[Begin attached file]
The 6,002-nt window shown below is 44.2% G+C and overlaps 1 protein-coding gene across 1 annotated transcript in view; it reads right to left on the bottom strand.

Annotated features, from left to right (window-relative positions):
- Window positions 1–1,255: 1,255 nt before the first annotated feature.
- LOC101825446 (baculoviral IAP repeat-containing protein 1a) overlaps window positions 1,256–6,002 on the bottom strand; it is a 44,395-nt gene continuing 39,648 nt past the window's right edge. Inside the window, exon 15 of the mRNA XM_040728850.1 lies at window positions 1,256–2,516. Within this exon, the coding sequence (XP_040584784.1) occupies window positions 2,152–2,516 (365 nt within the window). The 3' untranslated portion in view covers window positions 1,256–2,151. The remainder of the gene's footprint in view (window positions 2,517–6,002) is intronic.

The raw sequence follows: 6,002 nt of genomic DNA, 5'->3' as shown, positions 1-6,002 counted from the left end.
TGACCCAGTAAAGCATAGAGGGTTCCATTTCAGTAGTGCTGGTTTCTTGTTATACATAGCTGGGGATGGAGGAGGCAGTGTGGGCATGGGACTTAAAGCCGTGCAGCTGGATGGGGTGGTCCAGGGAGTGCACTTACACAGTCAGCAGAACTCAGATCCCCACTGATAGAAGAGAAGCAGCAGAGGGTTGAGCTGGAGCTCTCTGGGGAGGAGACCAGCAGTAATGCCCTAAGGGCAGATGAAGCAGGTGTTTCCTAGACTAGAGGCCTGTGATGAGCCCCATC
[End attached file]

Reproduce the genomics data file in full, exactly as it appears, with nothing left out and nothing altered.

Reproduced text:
The 6,002-nt window shown below is 44.2% G+C and overlaps 1 protein-coding gene across 1 annotated transcript in view; it reads right to left on the bottom strand.

Annotated features, from left to right (window-relative positions):
- Window positions 1–1,255: 1,255 nt before the first annotated feature.
- LOC101825446 (baculoviral IAP repeat-containing protein 1a) overlaps window positions 1,256–6,002 on the bottom strand; it is a 44,395-nt gene continuing 39,648 nt past the window's right edge. Inside the window, exon 15 of the mRNA XM_040728850.1 lies at window positions 1,256–2,516. Within this exon, the coding sequence (XP_040584784.1) occupies window positions 2,152–2,516 (365 nt within the window). The 3' untranslated portion in view covers window positions 1,256–2,151. The remainder of the gene's footprint in view (window positions 2,517–6,002) is intronic.

The raw sequence follows: 6,002 nt of genomic DNA, 5'->3' as shown, positions 1-6,002 counted from the left end.
TGACCCAGTAAAGCATAGAGGGTTCCATTTCAGTAGTGCTGGTTTCTTGTTATACATAGCTGGGGATGGAGGAGGCAGTGTGGGCATGGGACTTAAAGCCGTGCAGCTGGATGGGGTGGTCCAGGGAGTGCACTTACACAGTCAGCAGAACTCAGATCCCCACTGATAGAAGAGAAGCAGCAGAGGGTTGAGCTGGAGCTCTCTGGGGAGGAGACCAGCAGTAATGCCCTAAGGGCAGATGAAGCAGGTGTTTCCTAGACTAGAGGCCTGTGATGAGCCCCATC